Zimtile anticipates 25% exports

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Gamma Mudarikiri

PG subsidiary Zimtile expects exports to comprise 25% of its volumes by end of 2013, driven by high demand of tiles in foreign markets, a development that has raised hopes the local construction industry may be recovering.


In an interview with businessdigest, Zimtile managing director Wellington Kuwana said exports currently constituted 10% of volumes. Demand for tiles was mainly from Zambia, Malawi, Mozambique and Democratic Republic of Congo.
The company has a capacity to produce 40 000 tiles a day, following the installation of a new plant in December last year at a cost of US$2,5 million.
The production capacity has risen from 15 000 units a day prior to recapitalisation.
However, in spite of higher installed capacity, output is still only 20 000 tiles a day, far below market demand and mainly attributed to limited supply of pallets. Supply of pallets is anticipated to improve by end of this year, and should see production levels rise to meet demand. The upgraded plant had reduced production costs by half.
Kuwana said Zimtile was now the flagship of the PG group, and was expected to contribute 50% of group turnover by the end of 2012. He expected the subsidiary’s profits to grow by between 30% and 40% by year end.
Kuwana dispelled media reports that Zimtile was opening a new manufacturing plant in Zambia, saying the company was instead looking at opening depots in that country, in Ndola and Lusaka, to cater for the rising demand from Zambia.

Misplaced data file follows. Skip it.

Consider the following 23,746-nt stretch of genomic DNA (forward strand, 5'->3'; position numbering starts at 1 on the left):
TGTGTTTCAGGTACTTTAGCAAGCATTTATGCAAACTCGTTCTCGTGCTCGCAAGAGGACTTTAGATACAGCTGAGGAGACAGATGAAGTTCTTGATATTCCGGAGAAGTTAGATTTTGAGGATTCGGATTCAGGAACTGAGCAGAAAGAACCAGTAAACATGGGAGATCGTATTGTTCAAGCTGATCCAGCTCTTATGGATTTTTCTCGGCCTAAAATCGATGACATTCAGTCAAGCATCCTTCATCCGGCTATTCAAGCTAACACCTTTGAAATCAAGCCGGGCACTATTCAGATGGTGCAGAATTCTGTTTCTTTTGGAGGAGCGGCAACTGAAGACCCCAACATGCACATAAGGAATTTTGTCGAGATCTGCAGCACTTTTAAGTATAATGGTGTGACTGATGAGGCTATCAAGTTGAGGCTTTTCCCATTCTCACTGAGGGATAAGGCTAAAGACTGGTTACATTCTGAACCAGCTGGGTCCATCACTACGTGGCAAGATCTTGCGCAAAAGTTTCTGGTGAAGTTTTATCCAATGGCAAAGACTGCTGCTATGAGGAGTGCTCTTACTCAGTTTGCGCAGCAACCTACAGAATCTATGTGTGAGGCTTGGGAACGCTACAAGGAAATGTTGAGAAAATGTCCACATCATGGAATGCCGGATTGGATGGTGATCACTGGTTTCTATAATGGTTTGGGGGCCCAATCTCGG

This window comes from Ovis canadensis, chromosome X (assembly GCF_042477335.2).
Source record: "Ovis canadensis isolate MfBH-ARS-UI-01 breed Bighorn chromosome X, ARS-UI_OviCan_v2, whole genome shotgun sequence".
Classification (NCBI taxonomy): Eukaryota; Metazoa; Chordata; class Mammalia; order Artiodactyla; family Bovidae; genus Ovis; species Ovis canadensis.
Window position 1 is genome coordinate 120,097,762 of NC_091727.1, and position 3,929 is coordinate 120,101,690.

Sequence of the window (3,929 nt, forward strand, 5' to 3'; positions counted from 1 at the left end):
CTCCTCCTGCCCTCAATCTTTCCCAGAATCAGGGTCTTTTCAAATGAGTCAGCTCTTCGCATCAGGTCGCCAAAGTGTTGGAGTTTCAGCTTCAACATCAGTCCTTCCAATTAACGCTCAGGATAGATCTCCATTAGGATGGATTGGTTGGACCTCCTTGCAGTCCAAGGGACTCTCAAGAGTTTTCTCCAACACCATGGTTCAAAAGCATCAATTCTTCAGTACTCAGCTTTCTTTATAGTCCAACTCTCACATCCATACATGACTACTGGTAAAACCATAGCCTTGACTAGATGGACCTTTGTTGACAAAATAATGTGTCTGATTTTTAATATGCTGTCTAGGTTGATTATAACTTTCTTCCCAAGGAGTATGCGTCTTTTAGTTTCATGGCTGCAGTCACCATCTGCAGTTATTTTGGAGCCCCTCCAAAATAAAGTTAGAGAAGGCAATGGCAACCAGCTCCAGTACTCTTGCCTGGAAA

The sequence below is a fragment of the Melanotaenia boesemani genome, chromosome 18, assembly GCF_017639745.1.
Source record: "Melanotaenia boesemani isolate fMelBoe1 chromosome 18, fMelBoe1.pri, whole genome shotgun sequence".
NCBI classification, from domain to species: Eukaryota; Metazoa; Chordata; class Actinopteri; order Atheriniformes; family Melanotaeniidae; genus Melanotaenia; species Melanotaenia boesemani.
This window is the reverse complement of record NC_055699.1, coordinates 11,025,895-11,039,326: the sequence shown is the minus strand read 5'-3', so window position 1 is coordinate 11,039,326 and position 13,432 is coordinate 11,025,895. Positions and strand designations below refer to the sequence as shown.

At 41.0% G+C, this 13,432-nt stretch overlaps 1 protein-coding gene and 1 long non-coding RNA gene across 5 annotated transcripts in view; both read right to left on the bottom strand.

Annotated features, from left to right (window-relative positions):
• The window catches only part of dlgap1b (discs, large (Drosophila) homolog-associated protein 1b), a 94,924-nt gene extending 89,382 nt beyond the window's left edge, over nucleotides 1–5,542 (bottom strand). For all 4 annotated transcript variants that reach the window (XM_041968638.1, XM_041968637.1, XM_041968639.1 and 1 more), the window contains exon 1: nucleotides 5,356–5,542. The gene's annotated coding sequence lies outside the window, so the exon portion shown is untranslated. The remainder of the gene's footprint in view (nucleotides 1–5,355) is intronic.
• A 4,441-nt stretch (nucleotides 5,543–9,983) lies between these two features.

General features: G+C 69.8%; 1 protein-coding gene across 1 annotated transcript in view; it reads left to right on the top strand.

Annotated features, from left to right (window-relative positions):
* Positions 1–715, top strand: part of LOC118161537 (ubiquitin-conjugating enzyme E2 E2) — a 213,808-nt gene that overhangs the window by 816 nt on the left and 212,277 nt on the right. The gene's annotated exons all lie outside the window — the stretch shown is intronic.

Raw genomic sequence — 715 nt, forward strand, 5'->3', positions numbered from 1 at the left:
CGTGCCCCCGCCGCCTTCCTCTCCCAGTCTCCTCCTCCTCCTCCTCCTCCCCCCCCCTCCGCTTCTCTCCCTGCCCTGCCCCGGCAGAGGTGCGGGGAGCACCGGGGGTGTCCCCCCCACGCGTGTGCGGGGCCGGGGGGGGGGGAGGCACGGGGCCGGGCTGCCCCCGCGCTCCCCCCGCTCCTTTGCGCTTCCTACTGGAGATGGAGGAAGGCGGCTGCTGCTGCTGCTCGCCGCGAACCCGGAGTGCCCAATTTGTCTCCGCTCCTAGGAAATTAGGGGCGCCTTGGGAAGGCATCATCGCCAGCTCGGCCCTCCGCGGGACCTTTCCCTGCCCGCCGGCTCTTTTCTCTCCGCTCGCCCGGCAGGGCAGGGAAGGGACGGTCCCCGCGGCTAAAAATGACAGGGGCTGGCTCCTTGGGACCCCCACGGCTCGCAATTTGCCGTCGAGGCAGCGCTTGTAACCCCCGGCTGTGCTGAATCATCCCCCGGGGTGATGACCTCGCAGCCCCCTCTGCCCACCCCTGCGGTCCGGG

Meanwhile, Construction Industry Federation of Zimbabwe (Cifoz) president, Philip Chiyangwa, said the industry continued on a resurgence, helped by growth in the mining sector.
“The construction industry is one of the biggest beneficiaries from the growth of the mining sector,” said Chiyangwa. This was however coming after major players in the mining industry such as Zimplats had indicated they would suspend long term expansion projects owing to high costs of production caused by the 60%, 100% and 5000% increase in electricity tariffs, mining royalties and ground mining fees respectively.
Local players in the construction industry continued to face a myriad of challenges, including competition from foreign players, limited credit lines and persistent liquidity challenges which have subdued local demand.
Chiyangwa said he expected the Construction Industry Bill to be finalised soon as this would go a long way towards protecting local players from foreign competition as well as regulating the industry.

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